The G4S campaign actually is also another success story for the BDS [Boycorr, Divestment and Sanctions] Movement. Because in the past, I believe in 2014-2016, the G4S campaign – which is a security surveillance company that runs in different prisons across the world, and Israeli prison services used to use G4S in their own prison systems. There was a huge campaign against G4S asking them, and calling them to end their ties with the Israeli occupation, because of their violations of human rights. And this is where we see the line between private companies and human rights come together. Because we cannot say that businesses or companies should not abide by human rights, law and international principles. On the contrary, they play a huge and important role in really facilitating and playing an integral role in the oppression and domination of the people. So thankfully, up until now, the G4S have withdrawn their surveillance and their technology systems from Israeli prisons, but I do acknowledge and I can say it clearly that training sessions between G4S and Israeli Prison Services or Israeli security intelligence is still ongoing. So while they pulled their services from prisons, they’re still complicit somehow, by training and giving workshops to the Israeli occupation. This is why the power of BDS is important. Because it’s not only about the clear violations that we see, but it’s also what happens under the table. It’s these training sessions that are also embedded in the Israeli occupation, the ways of domination and oppression. And it all needs to end. Maybe I’ll connect it to something very recent I read about, which is Ben and Jerry’s, the ice cream company. And very recently, I think last week, officially, they won the lawsuit where they took control over stopping their products – Ben and Jerry’s, an ice cream company – [stopping] their products in Israeli settlements. The mother company of Ben and Jerry’s, refused this act, and wanted to hold them responsible for stopping their products in an Israeli settlement. But after following up with legal procedures, and really not bowing down to the bullying of the Israeli occupation, and also Israeli lobbying around the world, they won the case. And they were able to officially decide and announce that they will not have any of their products in Israeli settlements. So this is what we need to focus on, is that no matter how big, or how small,. Whether it is security and technology in prisons, or ice cream, it really plays a role in maintaining the oppression on the Palestinian people and sustaining the Israeli apartheid regime. So in order to really tackle the root cause of what’s happening here in Palestine, each country or each company needs to really self-criticise their work and self note, how are they complicit and playing an integral role into the occupation of the Palestinian people. And trust me, when this happens, when companies start opening their eyes and holding Israel accountable for human rights violations, Israel will understand the pressure from the international community. And I know this is possible because, when Russia invaded parts of Ukraine and established a war, and started stealing lands in Ukraine, European countries did not stop to think for a second [before] boycott[ing], sanction[ing] and divest[ing] from Russia and Russian companies. So we know it’s possible, with political will and with political intention. And we just want the same treatment, of how the international community is treating different racial groups or different nationalities – to treat Palestinians minimum the same. It’s not because we’re jealous, or we want to be treated as Europeans or whatnot. It’s basic human rights. It’s a legal, and it’s a moral obligation on the countries around the world, to hold Israel accountable for their human rights violations, instead of shedding a blind eye and constantly giving impunity to their violations. Because this silence only tells Israel, we’re giving you the green-light to continue on doing whatever you’re doing, and even expanding on doing that. So there’s a big role [for] the international community, ending their silence. And it starts with basically ending their silence. And what do you think is the role of the international community in terms of prisoner solidarity and prisoner support in Palestine? For the prisoners movement, solidarity is not only during hunger strikes, this is what I really want to focus on. Because in the type of work I do, I always interact with the international community, I always talk or report on cases of the hunger striking detainee, or a detainee under medical neglect or a woman in prison or a child. We talk about the policies, the systematic policies, and sadly, no one hears us when we’re talking about policies. But when we say there’s a detainee under imminent threat of death, that there is a child who was subjected to torture, or there was a woman who was subjected to rape, like when we are extremely clear about the cases, do we see people wanting to interact and wanting to work and wanting to save this specific case? But sadly, that’s not how we will deal with the prisoners issue. Because it’s not only one prisoner, it’s not two prisoners. It’s 4700 prisoners all facing the same policies of discrimination and oppression. So when You want to stand with Palestinian prisoners, you have to stand against the policies stand against prosecuting Palestinian civilians in Israeli military courts that lack any guarantee of fair trial standards, because violations of their rights starts from them. Starts when a military judge whose most of the time an Israeli military officer and most of the time an Israeli settler is ruling using Israeli military orders against a Palestinian. So basically, there’s no real justice or accountability in the Israeli judicial system. It’s just a system that plays an integral role in facilitating all these policies and all this oppression. So if the international community wants to stand with Palestinian prisoners, they have to stand against the Israeli apartheid regime, they have to stand against settler colonialism. Because as long as the idea – or the ideology – of settler colonialism is deeply rooted in the State of Israel, political prisoners will emerge over and over again. Violations of the rights will continue on happening. So in order to really support prisoners, we need to support the Palestinian people in general. Stand against prosecuting Palestinian prisoners in military courts, stand against the military regime that’s implemented against Palestinians in the West Bank, and stand against the racist policies of the Israeli apartheid regime.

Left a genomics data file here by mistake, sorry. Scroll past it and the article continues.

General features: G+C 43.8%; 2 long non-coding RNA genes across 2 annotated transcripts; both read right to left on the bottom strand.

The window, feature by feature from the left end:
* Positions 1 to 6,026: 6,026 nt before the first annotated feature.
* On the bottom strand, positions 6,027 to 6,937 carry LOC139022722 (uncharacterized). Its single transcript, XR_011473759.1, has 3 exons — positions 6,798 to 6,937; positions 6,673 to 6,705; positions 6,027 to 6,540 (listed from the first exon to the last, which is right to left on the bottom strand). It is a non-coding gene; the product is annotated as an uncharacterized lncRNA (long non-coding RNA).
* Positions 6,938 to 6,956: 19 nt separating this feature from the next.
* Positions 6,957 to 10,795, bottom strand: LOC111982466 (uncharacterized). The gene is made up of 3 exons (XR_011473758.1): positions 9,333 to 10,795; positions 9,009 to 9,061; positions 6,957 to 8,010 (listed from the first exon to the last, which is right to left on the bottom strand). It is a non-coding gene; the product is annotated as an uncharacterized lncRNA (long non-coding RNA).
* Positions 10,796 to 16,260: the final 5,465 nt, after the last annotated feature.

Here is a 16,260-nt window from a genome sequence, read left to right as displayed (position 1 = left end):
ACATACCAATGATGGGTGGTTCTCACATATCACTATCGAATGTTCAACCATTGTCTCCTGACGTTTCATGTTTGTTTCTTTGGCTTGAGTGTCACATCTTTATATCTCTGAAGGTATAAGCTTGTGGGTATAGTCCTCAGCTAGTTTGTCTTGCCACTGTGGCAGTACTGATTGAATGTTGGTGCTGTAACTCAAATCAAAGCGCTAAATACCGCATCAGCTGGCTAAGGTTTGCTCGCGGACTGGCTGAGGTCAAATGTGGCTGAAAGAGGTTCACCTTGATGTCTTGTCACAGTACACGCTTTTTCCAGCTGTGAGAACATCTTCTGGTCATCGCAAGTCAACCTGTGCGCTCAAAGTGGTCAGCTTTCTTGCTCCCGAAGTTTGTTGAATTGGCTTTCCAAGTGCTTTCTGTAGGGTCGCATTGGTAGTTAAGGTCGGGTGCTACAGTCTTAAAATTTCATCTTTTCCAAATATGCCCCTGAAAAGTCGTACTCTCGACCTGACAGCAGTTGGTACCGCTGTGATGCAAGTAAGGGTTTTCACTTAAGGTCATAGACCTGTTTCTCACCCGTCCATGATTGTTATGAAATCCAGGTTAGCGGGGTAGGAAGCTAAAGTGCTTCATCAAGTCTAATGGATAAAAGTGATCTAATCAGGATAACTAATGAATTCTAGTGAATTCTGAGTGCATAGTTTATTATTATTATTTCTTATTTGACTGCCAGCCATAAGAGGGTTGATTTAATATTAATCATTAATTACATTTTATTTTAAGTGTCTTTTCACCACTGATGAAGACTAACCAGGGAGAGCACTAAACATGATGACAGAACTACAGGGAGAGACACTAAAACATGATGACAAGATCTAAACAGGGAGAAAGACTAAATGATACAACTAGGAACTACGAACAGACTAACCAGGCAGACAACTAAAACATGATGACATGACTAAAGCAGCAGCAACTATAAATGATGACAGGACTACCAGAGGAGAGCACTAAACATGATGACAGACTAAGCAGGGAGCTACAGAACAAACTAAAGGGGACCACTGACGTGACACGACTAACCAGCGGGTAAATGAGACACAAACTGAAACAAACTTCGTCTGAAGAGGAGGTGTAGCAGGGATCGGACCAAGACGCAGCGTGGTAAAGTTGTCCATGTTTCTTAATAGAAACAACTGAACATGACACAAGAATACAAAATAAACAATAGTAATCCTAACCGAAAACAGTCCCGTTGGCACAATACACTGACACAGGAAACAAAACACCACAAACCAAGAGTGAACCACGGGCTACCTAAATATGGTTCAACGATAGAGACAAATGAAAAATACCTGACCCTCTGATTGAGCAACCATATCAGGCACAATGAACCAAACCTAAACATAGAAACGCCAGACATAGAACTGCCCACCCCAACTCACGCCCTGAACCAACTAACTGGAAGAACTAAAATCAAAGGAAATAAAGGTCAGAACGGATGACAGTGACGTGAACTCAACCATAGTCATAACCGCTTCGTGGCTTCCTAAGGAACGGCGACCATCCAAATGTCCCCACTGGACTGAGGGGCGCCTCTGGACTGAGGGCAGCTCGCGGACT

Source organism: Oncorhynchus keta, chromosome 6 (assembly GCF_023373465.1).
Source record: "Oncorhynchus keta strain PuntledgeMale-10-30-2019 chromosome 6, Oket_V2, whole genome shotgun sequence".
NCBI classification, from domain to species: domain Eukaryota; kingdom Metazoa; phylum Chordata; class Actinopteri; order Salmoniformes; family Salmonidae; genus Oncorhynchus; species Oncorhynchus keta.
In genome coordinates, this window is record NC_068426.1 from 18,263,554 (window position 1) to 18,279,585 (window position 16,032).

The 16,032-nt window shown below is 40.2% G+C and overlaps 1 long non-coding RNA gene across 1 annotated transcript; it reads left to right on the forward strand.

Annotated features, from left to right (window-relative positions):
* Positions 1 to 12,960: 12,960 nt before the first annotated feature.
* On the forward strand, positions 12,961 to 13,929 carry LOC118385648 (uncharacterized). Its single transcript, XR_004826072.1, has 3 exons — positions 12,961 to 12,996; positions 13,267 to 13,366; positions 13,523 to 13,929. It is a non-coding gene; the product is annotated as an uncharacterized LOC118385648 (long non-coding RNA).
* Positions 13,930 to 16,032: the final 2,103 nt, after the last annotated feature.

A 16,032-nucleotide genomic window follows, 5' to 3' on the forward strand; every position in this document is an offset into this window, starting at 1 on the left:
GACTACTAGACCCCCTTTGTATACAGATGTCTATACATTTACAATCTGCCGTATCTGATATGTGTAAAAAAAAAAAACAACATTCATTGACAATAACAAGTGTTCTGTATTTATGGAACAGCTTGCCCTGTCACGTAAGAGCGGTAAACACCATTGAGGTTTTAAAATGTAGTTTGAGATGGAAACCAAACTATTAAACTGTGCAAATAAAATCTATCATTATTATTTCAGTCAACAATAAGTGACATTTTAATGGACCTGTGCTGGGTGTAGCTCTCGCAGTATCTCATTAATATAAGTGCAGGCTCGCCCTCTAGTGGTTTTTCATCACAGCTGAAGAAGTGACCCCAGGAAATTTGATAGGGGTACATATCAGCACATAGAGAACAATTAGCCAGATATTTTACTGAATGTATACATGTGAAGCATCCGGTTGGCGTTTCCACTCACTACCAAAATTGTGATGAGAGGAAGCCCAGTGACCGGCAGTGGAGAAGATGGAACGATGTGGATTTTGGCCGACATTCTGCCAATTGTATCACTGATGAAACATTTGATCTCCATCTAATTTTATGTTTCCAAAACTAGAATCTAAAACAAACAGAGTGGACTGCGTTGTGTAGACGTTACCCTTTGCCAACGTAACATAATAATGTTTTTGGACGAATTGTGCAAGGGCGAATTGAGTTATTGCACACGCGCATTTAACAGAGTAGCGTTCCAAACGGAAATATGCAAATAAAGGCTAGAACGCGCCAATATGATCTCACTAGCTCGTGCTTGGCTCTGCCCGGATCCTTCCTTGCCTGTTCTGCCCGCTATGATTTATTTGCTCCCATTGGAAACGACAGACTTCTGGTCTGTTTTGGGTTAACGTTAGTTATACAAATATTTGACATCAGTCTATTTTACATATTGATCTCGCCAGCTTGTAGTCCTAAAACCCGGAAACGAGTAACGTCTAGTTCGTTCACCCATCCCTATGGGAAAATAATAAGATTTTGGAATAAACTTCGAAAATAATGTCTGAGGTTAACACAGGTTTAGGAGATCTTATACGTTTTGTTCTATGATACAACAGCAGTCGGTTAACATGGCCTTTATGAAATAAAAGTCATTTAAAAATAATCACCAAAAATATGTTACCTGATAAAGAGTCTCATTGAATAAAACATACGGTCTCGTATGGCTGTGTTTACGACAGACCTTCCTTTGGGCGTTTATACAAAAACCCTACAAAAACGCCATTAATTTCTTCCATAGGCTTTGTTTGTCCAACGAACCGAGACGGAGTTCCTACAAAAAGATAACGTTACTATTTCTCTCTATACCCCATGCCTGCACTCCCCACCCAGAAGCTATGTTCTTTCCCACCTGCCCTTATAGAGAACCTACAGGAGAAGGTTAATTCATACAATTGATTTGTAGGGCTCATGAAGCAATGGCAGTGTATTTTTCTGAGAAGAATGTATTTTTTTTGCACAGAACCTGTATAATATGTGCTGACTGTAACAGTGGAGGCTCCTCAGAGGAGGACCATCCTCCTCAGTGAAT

Nicole 31:45